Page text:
The end of analogue TV

By The Drum, Administrator

April 10, 2008 | 7 min read

With the analogue switch-off neither requested nor always fully understood, the reaction to an enforced change of viewing regime was expected to be hostile. Yet, as Digital UK prepares for the mass switchover from analogue, the opposite has proven to be t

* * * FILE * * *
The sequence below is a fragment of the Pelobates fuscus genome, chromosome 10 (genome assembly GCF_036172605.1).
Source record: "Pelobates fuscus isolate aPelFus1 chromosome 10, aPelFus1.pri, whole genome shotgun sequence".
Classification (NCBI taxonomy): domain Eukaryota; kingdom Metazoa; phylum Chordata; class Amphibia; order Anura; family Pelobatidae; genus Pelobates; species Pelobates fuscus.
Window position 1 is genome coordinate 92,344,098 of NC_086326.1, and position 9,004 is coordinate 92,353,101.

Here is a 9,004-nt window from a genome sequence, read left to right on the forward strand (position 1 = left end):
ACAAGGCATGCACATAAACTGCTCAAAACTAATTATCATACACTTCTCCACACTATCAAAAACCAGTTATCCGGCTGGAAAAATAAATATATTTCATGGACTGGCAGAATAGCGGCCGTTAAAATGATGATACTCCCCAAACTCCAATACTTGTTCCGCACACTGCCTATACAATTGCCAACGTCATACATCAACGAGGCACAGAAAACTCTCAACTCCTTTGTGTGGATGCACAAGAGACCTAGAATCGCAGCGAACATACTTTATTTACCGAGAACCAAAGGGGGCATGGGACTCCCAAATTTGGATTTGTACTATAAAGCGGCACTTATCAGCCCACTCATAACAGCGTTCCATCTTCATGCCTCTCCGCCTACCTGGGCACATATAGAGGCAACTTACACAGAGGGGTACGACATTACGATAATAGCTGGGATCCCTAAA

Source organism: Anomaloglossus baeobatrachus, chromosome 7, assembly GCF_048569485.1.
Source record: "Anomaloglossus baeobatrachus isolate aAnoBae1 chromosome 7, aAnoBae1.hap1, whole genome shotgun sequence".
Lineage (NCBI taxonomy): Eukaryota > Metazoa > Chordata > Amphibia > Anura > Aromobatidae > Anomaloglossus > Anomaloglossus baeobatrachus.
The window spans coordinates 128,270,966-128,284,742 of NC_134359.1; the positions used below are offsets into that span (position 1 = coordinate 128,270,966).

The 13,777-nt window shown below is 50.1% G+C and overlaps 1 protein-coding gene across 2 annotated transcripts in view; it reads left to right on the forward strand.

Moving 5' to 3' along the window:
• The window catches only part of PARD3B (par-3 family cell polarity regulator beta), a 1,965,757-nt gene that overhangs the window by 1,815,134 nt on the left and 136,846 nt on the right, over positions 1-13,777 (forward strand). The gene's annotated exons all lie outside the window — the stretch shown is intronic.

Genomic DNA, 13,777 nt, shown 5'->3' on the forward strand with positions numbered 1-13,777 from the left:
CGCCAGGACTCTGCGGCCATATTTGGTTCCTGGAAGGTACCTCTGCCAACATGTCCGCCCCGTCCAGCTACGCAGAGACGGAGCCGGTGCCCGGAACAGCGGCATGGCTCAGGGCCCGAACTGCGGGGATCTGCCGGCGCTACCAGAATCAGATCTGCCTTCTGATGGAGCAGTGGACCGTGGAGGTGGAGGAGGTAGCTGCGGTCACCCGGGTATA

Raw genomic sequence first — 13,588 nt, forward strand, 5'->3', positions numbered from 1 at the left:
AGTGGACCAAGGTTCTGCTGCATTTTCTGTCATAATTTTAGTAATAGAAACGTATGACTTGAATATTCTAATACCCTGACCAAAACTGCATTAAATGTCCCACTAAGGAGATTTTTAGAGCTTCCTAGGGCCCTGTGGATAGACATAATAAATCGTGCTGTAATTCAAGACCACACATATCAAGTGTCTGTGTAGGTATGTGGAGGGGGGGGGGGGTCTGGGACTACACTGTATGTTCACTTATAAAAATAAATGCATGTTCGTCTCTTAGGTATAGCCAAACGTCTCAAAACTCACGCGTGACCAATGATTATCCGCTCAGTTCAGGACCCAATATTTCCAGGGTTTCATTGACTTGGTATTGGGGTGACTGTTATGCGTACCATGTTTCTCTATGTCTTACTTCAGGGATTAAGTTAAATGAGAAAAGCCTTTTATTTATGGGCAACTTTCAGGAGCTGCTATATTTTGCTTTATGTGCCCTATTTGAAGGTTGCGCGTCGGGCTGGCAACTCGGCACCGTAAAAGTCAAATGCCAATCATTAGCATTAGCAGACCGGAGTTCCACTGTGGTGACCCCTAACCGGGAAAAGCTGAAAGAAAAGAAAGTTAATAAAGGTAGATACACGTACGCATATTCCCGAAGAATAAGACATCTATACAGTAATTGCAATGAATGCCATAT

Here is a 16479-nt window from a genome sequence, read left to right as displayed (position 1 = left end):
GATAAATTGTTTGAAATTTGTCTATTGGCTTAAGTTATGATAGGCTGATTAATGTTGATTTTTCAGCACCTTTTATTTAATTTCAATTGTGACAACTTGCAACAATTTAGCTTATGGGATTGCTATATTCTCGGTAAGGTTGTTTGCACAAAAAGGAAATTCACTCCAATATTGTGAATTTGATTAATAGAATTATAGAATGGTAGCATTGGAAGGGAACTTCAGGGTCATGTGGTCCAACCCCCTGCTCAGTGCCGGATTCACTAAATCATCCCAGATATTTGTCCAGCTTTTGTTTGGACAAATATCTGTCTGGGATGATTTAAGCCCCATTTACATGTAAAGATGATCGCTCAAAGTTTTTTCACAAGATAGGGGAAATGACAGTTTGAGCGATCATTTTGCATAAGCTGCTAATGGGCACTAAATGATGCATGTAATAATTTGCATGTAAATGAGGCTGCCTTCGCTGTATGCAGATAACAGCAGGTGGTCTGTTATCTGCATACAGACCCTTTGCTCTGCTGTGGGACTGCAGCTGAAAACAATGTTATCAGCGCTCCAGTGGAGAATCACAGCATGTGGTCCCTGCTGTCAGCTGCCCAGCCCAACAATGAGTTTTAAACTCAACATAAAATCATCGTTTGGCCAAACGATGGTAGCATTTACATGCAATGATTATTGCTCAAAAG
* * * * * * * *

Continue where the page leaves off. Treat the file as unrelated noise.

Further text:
Big-headed, metal robots are not new in the selling of a product or a brand. However, one of the most intensive marketing awareness campaigns in recent years has been rolling out across the country, and Digital UK, the body behind the latest robot to invaded our advertising space, is hoping that Digit Al will prove to be as memorable as his SMASH robot cousins that many still fondly reminisce about. Furthermore, if the audience don’t pay attention to Digit Al, they may wonder why their TV sets have gone blank one afternoon in Spring next year.This is not a commodity being sold – it is a public awareness campaign. And the future of your TV is the important subject. As is the looming digital switchover.Following the successful trial and pioneer switch off in Whitehaven, Cumbria last year, Digital UK is studying the impact and applying the lessons to ensure that when the analogue signal does finally flicker and die, there are no queues outside Curry’s, panic in the streets, and no one misses a single episode of Doctor Who. Layered program“There has been nothing quite like it in this country before,” says director of communications, Beth Thoran, who has a budget of £200m from the BBC at her disposal. The challenges of marketing a technical change she says, are multifarious, ranging from the tech-specific and the political, to allaying the fears of confused grandmothers. “It is going to be focused on the communications programme, ranging from advertising, to people on the ground helping in car parks and supermarkets,” she says. “It is a layered program. There are communications nationally about consumer protection, making sure the public buy the right thing, making sure they know what is happening, and that this is on the horizon. Over time, it builds.” In Scotland for instance, which switches over in Summer 2009, the programme is focused on what Thoran calls the key understanding messages; simply making sure the public know the switchover is happening at all. In the Borders region the switchover occurs in November this year, with the awareness campaign already ramped up ahead of the cut off date. With the analogue switch-off neither requested nor necessarily fully understood by the public, the reaction to an enforced change of viewing regime was expected to be hostile. In fact, the opposite has proven to be the case. “When we started this programme we were worried and expected that there could be real anger. What we have found is that people are very accepting,” she says.“They see it as an evolution of technology, like colour television. We expected it to be much more political than it was. Most people just say, ‘How do I deal with it?’ Sensitive to concernsPaul Hughes, national manager of Digital UK Scotland, is sensitive to concerns that the switchover may be perceived to disadvantage the terrestrial broadcasters, whose programming is often the default setting for viewers. He is keen to distance Digital UK from its source of funding, and highlight that the main network broadcasters have heavily expanded their multi-channel offering to try to maintain their default positioning, once the analogue transmissions cease. “We are not a BBC organisation or entity. We operate separately. The broadcasters are doing their own switchover messaging to complement what we are doing,” he says.“It creates a level playing field. There is no more guesswork about what is going to happen in a multi channel environment. 85 percent of viewing is in the public service broadcasting portfolio. It has to be good for competition. That is the Government’s line on this. It offers more choice, and you have to hope it drives standards. There is no opportunity to rest on your laurels. They are all looking for viewers in a multi channel environment.” The task ahead is a perfect inversion of the marketer’s usual job of trying to promote a product to an audience who need to be convinced to buy it. No persuasion is required, yet the concept is being spun to the public on the basis of what benefits it will bring to viewing choice, and the carving up of the network broadcasters’ monopoly. Perhaps fearful of public resistance, Digital UK is treating this enforced switch as a marketing challenge. “Any time someone coverts to Freeview, the public broadcasters lose share. It is an issue for them but that is why they are launching their own digital channels, and putting a lot of money behind them,” says Thoran. “When people switch to digital, their viewing increases. It is not getting frittered away between different channels; there are better things to be watching, and they are watching more television than they did previously.” Trialling in Whitehaven, the awareness campaign begins with leafleting, ramping up as the switchover date approaches with high visibility cross media campaigning, including on site appearances by the bobble headed Digit Al character. The lessons learned are being tweaked for the regional rollout, hitting the Borders of Scotland this year, and the remainder in 2009. “Whitehaven worked. We found that people leave things to the last minute, which isn’t surprising,” says Thoran. “About two weeks before switchover, 80 percent had converted, and in the two weeks the last 20 per cent converted. At switchover, I think three people hadn’t actually done it. As a result of that, we started communicating in the regions three years in advance. What we learned from Whitehaven was that people really don’t engage with it until about a year out. Our communications step up significantly at that time. From 100 days out, there is press, posters, radio, and the whole process steps up. So we will definitely be pushing all our communications towards the back end of the process.” Paul Hughes adds that the back end of the process is the most crucial time window, as the majority of the audience begin to engage as the deadline approaches. Invaluable tool “People tend to forget if you tell them too early,” he says. “I’ll be doing stuff on the ground to engage; visiting the Scottish Parliament, Women’s Institutes, the lot. It is geographically spread across the country to engage people properly.”There are nevertheless still a few analogue holdouts. The Digit Al character has proven to be an invaluable tool to break down the final barriers. “The people we need to reach are those who haven’t converted. They tend to be older, female, 50 plus and scared of technology. To have a character who was a little bit child-like to tell them that it wouldn’t be difficult worked really, really well in the research. He is a really good visual cue.” IsolatedSelling the idea of a digital switchover to a passive audience with no input in the decision involves an element of guerrilla advertising. The goal in this case is 100 percent penetration, awareness and ultimate acceptance, and they cannot take the risks associated with something as subtle as going viral. Digital UK is employing labour intensive methods above and beyond buying space or airtime in the usual media.“When you actually talk about the people who are difficult to reach, they might not be consuming traditional media, may be very isolated. Only by making connections with charities and institutes, can the word-of-mouth be spread to find the people who are vulnerable. They are the most important people in our campaign,” says Thoran.“We have the road-show traveling the country, and we’ll be answering questions face to face. It is very, very much on the ground. It goes region by region, and then transmitter by transmitter within the region. It increases in intensity and increases in depth of detail as you get closer.”